American RadioWorks |
Josipa Roksa and Richard Arum, co-authors of Aspiring Adults Adrift. (Photo:  Social Science Research Council)

Ed researchers: Colleges can do more for students, especially in a bad economy

College is worth the investment. College graduates can't find good jobs. Student loan debt keeps rising, and now tops a trillion dollars. What can be done?

Recent Posts

  • 09.17.14

    A company short on skilled workers creates its own college-degree program

    At a Toyota plant in Kentucky, young people are learning how to fix robots, earning associate's degrees and graduating with jobs that pay up to $80,000 a year.
  • 09.11.14

    A 21st-century vocational high school

    For years, vocational education was seen as a lesser form of schooling, tracking some kids into programs that ended up limiting their future opportunities. Today, in the nation's best vocational programs, things are different.
  • 09.10.14

    Career academies: A new twist on vocational ed

    Across the country, thousands of high schools are transforming into career academies. The idea is that students will be more engaged if they see how academics are connected to the world of work. And they’ll be more likely to get the postsecondary schooling they need to support themselves in today’s economy.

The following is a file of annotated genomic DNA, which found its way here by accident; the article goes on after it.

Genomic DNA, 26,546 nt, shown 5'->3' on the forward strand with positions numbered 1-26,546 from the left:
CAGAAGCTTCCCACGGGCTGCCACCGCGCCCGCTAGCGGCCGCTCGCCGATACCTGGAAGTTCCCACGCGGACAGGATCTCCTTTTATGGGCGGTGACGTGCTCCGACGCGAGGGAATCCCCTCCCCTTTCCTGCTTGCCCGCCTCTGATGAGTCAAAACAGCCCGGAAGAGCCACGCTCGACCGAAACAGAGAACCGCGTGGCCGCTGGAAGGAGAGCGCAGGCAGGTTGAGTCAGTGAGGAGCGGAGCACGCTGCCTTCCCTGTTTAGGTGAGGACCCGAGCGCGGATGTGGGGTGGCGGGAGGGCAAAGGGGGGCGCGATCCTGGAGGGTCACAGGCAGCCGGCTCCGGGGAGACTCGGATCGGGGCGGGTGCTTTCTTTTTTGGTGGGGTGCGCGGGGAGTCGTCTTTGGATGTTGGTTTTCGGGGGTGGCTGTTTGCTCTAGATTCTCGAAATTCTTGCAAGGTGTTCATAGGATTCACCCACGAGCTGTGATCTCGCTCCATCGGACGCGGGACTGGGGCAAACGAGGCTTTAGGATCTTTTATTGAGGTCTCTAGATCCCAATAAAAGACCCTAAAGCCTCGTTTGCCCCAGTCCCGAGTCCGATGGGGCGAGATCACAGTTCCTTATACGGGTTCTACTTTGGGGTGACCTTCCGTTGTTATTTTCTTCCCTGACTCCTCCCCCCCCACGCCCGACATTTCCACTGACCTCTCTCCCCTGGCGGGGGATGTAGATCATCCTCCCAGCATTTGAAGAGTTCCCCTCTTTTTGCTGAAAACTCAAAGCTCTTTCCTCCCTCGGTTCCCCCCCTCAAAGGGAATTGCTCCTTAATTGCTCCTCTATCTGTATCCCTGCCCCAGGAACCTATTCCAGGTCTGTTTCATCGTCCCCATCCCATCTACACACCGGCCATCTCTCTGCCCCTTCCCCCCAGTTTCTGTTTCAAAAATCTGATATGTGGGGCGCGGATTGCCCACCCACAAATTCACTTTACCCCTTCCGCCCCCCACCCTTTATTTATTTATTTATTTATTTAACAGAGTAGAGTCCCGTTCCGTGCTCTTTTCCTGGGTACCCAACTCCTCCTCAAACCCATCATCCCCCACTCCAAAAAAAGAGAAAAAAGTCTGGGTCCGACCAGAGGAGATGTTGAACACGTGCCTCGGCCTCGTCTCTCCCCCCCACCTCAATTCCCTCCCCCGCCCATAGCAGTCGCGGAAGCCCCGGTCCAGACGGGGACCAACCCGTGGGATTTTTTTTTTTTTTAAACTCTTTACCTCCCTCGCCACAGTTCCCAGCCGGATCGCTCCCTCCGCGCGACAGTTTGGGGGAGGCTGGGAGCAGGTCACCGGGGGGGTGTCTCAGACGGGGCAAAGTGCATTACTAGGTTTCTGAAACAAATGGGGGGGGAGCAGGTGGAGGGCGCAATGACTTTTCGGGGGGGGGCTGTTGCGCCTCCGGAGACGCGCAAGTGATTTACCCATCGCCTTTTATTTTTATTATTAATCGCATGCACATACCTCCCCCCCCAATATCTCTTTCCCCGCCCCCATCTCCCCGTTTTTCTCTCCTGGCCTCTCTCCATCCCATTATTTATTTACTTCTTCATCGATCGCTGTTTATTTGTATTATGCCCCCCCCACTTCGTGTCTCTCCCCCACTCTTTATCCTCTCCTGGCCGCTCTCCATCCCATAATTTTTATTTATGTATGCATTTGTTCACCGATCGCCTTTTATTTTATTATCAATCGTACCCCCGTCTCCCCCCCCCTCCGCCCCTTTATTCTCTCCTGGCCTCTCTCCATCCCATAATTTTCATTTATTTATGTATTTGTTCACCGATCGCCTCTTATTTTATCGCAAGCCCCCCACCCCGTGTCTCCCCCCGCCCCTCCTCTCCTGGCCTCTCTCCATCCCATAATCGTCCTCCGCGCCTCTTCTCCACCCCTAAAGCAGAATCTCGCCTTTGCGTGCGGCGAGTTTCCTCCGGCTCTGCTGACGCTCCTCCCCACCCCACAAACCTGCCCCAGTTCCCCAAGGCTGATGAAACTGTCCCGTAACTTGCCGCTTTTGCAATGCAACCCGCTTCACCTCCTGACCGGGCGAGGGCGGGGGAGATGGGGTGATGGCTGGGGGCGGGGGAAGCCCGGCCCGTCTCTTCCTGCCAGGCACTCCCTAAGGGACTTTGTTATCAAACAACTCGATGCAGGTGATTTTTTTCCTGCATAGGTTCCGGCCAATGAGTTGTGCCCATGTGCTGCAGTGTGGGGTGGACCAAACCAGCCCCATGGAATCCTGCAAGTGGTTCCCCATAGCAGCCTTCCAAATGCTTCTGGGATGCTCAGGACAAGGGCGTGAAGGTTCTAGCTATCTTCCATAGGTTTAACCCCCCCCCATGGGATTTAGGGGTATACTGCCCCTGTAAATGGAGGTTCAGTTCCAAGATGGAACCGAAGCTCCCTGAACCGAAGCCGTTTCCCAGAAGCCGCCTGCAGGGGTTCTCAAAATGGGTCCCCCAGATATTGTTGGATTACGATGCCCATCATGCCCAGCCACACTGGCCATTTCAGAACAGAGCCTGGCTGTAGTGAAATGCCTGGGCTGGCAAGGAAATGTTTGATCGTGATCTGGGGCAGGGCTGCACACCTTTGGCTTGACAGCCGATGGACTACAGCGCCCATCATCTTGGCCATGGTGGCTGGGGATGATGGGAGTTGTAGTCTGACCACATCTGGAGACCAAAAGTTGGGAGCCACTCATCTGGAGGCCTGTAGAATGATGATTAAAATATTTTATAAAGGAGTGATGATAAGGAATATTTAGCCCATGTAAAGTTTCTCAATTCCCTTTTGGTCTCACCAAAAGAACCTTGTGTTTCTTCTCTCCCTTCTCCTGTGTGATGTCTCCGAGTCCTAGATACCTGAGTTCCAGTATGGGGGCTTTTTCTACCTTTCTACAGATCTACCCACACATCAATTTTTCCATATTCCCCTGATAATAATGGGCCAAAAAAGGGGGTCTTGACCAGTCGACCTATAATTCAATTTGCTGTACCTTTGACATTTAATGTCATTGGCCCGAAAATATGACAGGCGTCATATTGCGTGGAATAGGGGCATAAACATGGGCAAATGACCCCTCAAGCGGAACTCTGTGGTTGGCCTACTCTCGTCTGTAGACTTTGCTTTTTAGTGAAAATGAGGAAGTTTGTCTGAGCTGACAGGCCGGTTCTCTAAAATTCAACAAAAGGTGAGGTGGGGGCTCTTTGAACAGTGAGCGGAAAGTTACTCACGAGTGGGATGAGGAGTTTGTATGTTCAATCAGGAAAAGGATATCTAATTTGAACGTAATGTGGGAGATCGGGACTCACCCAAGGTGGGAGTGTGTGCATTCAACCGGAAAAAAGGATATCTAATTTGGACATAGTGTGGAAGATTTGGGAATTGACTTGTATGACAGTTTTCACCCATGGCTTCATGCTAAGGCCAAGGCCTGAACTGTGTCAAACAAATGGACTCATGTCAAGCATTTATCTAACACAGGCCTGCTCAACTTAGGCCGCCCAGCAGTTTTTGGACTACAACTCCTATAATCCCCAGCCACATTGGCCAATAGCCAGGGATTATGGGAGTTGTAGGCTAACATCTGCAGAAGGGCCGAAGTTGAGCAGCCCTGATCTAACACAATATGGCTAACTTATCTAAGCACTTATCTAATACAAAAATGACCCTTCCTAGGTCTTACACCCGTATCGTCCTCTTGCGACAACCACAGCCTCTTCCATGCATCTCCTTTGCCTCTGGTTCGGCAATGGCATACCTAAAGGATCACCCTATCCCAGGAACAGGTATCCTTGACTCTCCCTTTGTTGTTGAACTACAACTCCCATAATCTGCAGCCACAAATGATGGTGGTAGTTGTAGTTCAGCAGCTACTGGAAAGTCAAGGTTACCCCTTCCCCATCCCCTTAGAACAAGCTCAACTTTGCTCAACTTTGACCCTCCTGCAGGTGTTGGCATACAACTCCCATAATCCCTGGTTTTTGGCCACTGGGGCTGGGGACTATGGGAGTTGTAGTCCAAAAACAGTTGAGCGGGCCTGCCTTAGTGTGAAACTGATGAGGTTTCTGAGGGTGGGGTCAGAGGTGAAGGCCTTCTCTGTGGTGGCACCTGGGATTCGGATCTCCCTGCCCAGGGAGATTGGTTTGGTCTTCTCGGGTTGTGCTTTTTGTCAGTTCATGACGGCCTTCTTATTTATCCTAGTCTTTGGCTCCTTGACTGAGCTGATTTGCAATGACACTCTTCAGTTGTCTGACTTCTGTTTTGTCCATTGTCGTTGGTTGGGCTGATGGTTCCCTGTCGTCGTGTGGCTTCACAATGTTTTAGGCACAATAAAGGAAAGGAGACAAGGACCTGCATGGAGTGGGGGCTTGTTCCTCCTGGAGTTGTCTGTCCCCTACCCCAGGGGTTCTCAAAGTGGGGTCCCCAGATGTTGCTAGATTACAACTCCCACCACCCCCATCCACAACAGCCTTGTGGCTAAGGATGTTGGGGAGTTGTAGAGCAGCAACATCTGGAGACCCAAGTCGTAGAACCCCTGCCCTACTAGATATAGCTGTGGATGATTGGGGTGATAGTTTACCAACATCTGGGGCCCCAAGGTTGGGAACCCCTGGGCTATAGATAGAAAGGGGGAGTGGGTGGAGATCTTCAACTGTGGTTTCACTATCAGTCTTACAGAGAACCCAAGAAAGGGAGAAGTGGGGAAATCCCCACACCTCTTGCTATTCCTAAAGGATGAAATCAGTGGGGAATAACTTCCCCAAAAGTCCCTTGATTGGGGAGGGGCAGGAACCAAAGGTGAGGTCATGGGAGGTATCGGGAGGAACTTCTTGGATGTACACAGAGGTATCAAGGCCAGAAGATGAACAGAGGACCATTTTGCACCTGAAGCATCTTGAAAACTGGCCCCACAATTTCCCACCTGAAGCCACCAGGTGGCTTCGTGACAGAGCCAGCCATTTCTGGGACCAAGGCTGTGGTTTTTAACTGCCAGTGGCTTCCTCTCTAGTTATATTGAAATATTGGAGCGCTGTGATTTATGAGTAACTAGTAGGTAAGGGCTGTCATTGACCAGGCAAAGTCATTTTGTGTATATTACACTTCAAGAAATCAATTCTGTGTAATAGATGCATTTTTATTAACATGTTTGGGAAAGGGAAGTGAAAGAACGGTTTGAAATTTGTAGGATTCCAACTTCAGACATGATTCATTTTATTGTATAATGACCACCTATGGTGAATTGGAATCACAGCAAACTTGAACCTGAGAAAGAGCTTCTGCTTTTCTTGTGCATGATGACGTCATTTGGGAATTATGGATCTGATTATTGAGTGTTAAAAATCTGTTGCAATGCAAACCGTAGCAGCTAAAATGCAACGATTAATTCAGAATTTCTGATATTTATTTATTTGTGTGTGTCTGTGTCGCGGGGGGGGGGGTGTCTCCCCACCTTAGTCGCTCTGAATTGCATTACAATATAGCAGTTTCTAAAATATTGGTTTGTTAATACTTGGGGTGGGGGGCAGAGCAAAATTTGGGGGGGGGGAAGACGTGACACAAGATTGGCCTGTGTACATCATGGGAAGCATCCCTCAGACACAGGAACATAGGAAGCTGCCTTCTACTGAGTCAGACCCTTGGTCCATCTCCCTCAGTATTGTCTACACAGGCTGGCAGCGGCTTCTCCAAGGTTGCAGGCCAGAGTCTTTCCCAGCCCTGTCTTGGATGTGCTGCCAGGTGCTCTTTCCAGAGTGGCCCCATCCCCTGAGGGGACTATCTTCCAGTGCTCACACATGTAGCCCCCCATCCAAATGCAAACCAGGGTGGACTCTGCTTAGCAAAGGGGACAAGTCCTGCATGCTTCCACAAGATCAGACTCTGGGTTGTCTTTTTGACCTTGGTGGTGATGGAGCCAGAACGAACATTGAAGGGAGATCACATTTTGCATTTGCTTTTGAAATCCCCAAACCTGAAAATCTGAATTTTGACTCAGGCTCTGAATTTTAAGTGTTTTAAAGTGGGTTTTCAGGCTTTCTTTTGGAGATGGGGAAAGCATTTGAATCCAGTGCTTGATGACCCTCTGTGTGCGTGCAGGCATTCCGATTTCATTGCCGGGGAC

• 09.09.14

    The troubled history of vocational education

    Vocational education was once used to track low-income students off to work while wealthier kids went to college. But advocates for today's career and technical education say things have changed, and graduates of vocational programs may have the advantage over graduates of traditional high schools.

American RadioWorks |
Josipa Roksa and Richard Arum, co-authors of Aspiring Adults Adrift. (Photo:  Social Science Research Council)

Ed researchers: Colleges can do more for students, especially in a bad economy

College is worth the investment. College graduates can't find good jobs. Student loan debt keeps rising, and now tops a trillion dollars. What can be done?

Recent Posts

  • 09.17.14

    A company short on skilled workers creates its own college-degree program

    At a Toyota plant in Kentucky, young people are learning how to fix robots, earning associate's degrees and graduating with jobs that pay up to $80,000 a year.